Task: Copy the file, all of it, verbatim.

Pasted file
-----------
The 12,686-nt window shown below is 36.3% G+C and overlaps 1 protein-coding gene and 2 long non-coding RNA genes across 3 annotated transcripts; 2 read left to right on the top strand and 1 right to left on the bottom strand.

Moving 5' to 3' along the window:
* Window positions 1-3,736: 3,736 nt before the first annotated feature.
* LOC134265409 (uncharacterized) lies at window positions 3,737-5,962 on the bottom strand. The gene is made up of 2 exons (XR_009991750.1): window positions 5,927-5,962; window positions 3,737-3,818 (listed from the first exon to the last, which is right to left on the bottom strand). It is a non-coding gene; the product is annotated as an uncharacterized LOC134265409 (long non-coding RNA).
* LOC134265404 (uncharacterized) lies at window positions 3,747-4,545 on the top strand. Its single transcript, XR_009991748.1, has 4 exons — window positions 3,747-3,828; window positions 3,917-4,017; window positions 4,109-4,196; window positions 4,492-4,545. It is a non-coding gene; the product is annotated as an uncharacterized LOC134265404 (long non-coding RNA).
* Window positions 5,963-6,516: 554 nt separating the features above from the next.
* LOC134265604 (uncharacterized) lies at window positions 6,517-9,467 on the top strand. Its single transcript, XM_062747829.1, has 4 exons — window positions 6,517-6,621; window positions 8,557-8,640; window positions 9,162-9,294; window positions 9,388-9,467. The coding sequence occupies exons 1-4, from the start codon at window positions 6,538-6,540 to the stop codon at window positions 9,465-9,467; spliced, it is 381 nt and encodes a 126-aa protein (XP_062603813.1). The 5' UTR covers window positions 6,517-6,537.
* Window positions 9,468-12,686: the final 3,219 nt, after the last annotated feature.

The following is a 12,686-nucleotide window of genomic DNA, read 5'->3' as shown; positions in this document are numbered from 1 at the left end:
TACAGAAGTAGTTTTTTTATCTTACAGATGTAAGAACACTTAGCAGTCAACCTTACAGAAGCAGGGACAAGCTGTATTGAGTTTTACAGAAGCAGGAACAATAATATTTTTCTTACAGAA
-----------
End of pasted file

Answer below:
The 12,686-nt window shown below is 36.3% G+C and overlaps 1 protein-coding gene and 2 long non-coding RNA genes across 3 annotated transcripts; 2 read left to right on the top strand and 1 right to left on the bottom strand.

Moving 5' to 3' along the window:
* Window positions 1-3,736: 3,736 nt before the first annotated feature.
* LOC134265409 (uncharacterized) lies at window positions 3,737-5,962 on the bottom strand. The gene is made up of 2 exons (XR_009991750.1): window positions 5,927-5,962; window positions 3,737-3,818 (listed from the first exon to the last, which is right to left on the bottom strand). It is a non-coding gene; the product is annotated as an uncharacterized LOC134265409 (long non-coding RNA).
* LOC134265404 (uncharacterized) lies at window positions 3,747-4,545 on the top strand. Its single transcript, XR_009991748.1, has 4 exons — window positions 3,747-3,828; window positions 3,917-4,017; window positions 4,109-4,196; window positions 4,492-4,545. It is a non-coding gene; the product is annotated as an uncharacterized LOC134265404 (long non-coding RNA).
* Window positions 5,963-6,516: 554 nt separating the features above from the next.
* LOC134265604 (uncharacterized) lies at window positions 6,517-9,467 on the top strand. Its single transcript, XM_062747829.1, has 4 exons — window positions 6,517-6,621; window positions 8,557-8,640; window positions 9,162-9,294; window positions 9,388-9,467. The coding sequence occupies exons 1-4, from the start codon at window positions 6,538-6,540 to the stop codon at window positions 9,465-9,467; spliced, it is 381 nt and encodes a 126-aa protein (XP_062603813.1). The 5' UTR covers window positions 6,517-6,537.
* Window positions 9,468-12,686: the final 3,219 nt, after the last annotated feature.

The following is a 12,686-nucleotide window of genomic DNA, read 5'->3' as shown; positions in this document are numbered from 1 at the left end:
TACAGAAGTAGTTTTTTTATCTTACAGATGTAAGAACACTTAGCAGTCAACCTTACAGAAGCAGGGACAAGCTGTATTGAGTTTTACAGAAGCAGGAACAATAATATTTTTCTTACAGAA